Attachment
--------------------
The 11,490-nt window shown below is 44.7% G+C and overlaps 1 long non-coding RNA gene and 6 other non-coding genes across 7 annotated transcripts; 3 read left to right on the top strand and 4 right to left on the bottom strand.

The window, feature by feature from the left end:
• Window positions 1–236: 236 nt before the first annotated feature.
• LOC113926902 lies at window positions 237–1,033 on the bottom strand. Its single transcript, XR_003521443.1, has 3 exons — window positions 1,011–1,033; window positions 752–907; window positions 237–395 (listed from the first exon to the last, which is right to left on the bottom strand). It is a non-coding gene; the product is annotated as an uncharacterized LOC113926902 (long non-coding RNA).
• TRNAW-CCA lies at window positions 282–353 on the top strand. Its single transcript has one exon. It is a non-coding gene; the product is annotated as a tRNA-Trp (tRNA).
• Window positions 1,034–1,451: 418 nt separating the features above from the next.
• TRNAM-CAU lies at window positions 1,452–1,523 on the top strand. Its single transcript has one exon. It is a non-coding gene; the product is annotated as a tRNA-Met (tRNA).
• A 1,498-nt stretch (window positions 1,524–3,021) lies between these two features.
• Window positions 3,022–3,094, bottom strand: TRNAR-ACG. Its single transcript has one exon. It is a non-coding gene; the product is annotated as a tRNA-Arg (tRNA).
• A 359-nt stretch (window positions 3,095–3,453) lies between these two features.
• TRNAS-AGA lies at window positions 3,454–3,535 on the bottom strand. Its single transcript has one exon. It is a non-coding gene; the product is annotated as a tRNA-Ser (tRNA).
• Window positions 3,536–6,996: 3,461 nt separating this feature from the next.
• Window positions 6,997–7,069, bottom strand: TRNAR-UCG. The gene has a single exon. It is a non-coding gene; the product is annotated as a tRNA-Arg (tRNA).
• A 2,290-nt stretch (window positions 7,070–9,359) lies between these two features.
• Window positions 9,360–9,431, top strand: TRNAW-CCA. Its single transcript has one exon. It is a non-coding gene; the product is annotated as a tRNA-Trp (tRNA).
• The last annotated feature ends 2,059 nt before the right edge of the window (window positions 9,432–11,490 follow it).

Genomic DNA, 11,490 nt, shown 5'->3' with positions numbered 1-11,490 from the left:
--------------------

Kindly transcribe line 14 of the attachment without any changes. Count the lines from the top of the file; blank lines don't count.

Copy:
• A 2,290-nt stretch (window positions 7,070–9,359) lies between these two features.